New Year, Old Movies
In many ways, copyright laws meant to protect artistic works as part of our cultural heritage wound up contributing to the lack of proper preservation of many early films. Some Hollywood studios, most notably Disney, had the foresight, means, and good fortune to be able to preserve and restore their early works. As the company’s power grew through the 1970’s, it was able to pressure congress to continuously extend the length of copyright as to cover their most notable and heavily monetized character, Mickey Mouse, hence, the 1998 Sonny Bono Copyright Term Extension Act became colloquially known as the Mickey Mouse Law. In order to protect corporations like Disney, copyright laws were written to cover a period of time longer than the lifespan of a human…or a film.
Films made on silver nitrate in the 1910’s and 1920’s were particularly susceptible to degradation because of the volatile composition of the plastic, to the point where the films would spontaneously combust. Fox lost its entire vault in 1937, destroying most of its pre-1933 collection.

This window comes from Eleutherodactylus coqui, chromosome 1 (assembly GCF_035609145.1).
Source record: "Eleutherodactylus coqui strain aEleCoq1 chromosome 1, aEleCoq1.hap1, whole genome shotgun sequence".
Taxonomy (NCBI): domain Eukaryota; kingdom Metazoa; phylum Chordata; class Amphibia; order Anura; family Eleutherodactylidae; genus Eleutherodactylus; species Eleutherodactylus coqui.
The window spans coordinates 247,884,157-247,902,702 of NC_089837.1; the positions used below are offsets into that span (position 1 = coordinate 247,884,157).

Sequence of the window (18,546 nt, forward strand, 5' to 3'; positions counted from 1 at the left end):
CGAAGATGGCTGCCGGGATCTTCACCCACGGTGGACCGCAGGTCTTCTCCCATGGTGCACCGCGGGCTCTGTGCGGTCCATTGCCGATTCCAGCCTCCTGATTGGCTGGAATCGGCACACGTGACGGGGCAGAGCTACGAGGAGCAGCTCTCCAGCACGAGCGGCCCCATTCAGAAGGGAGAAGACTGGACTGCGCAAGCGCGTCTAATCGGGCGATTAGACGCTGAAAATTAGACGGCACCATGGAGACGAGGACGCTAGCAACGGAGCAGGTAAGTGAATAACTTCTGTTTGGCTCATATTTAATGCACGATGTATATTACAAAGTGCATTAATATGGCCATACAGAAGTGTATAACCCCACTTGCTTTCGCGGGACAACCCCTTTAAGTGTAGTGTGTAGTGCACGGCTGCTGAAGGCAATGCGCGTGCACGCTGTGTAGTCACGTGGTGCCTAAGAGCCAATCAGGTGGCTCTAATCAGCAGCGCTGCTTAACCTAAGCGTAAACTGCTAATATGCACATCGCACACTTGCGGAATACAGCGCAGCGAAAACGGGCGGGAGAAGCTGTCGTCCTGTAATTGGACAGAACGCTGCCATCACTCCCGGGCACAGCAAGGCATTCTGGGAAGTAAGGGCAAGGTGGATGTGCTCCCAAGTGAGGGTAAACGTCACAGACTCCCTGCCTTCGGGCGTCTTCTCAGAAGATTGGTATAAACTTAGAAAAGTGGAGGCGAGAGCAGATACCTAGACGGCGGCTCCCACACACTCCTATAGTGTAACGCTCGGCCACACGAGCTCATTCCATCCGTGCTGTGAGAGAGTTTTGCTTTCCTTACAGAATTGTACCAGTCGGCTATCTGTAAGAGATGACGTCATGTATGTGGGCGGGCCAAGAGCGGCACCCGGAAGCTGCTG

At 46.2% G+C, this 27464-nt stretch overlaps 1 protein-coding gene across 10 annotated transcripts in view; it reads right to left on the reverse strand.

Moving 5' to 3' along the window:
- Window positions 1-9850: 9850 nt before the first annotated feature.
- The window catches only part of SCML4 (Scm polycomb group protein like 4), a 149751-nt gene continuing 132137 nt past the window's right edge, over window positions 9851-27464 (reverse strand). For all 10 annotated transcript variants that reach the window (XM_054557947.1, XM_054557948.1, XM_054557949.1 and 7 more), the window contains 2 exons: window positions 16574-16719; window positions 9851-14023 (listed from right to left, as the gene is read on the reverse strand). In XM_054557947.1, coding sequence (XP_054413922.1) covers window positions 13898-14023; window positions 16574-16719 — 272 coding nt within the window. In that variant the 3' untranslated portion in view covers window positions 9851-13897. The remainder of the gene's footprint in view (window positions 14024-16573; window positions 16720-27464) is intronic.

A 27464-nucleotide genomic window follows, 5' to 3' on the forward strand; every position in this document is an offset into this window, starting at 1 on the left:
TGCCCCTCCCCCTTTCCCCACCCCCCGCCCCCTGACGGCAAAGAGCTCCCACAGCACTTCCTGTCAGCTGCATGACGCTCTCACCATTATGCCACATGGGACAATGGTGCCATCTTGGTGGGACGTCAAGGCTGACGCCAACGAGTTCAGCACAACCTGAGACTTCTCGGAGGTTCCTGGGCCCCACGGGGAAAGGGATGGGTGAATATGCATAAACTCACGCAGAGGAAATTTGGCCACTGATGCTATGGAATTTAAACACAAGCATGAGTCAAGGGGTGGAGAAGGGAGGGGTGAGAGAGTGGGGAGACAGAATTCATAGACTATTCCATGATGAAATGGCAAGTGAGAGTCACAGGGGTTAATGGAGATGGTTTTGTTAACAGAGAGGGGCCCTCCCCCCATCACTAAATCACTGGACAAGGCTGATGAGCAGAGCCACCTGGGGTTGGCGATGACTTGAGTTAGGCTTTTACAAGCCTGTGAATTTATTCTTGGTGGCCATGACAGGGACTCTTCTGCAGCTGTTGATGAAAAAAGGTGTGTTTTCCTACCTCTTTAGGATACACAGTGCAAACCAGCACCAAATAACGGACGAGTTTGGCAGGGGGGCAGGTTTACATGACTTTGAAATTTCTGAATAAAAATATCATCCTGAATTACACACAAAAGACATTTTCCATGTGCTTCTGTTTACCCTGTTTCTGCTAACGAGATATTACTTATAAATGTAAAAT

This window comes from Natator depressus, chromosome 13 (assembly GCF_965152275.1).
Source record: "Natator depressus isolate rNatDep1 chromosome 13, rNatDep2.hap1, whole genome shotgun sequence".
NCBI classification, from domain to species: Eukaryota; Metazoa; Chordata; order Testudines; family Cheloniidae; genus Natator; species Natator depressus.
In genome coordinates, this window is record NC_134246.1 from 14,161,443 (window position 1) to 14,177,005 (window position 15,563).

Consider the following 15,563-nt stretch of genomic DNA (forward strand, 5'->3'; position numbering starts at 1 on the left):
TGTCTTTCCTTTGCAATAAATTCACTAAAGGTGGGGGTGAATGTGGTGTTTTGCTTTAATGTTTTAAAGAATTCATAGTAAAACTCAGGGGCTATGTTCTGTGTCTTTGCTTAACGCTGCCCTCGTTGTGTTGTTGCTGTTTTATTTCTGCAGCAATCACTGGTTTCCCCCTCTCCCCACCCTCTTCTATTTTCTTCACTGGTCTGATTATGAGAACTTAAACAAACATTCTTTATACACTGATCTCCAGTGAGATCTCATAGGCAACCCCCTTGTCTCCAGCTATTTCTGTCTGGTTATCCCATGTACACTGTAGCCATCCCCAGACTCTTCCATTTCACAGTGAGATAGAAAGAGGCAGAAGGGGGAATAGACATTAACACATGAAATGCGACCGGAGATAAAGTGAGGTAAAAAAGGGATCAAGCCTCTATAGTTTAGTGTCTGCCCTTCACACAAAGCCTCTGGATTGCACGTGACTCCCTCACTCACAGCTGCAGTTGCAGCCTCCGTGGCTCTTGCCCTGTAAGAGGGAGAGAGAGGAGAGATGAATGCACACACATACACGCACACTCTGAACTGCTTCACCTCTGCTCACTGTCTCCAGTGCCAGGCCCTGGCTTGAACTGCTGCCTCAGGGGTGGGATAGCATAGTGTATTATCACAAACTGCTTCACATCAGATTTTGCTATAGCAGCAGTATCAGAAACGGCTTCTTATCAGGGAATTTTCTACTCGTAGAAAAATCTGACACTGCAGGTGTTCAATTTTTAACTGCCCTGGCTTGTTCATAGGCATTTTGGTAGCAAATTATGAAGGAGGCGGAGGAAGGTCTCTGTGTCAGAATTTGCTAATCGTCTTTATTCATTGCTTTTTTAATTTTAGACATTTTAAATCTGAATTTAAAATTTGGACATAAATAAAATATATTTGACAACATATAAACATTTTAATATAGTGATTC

The Library of Congress estimates that more than 80% of American silent-era films have been lost, and this estimate is based on feature films. There is no telling how many educational, documentary, anthropological, or home movies existed, but we do know that few remain. These orphan works that did not go through a structured chain of copyright most conducive to corporations like Disney were left to ruin.
Much has been lost to disintegration, decay, and lack of preservation, still, many remarkable moving images from the early twentieth century have stood the test of time long enough to make it to the National Film Registry. Since 1988 the National Film Registry, a program under the Library of Congress, has preserved films appraised to be “culturally, historically or aesthetically significant”. Preserved films are copied onto modern, enduring formats, stored at cold temperature at low relative humidity, and made accessible to the public through current media.
In celebration of Public Domain Day, this digital exhibit highlights a handful of films in the registry that are coming out of copyright and into the public domain by January 1, 2019. These classics from the silent era through 1923 are now easily accessible on YouTube, and are held within the University of Oregon Libraries.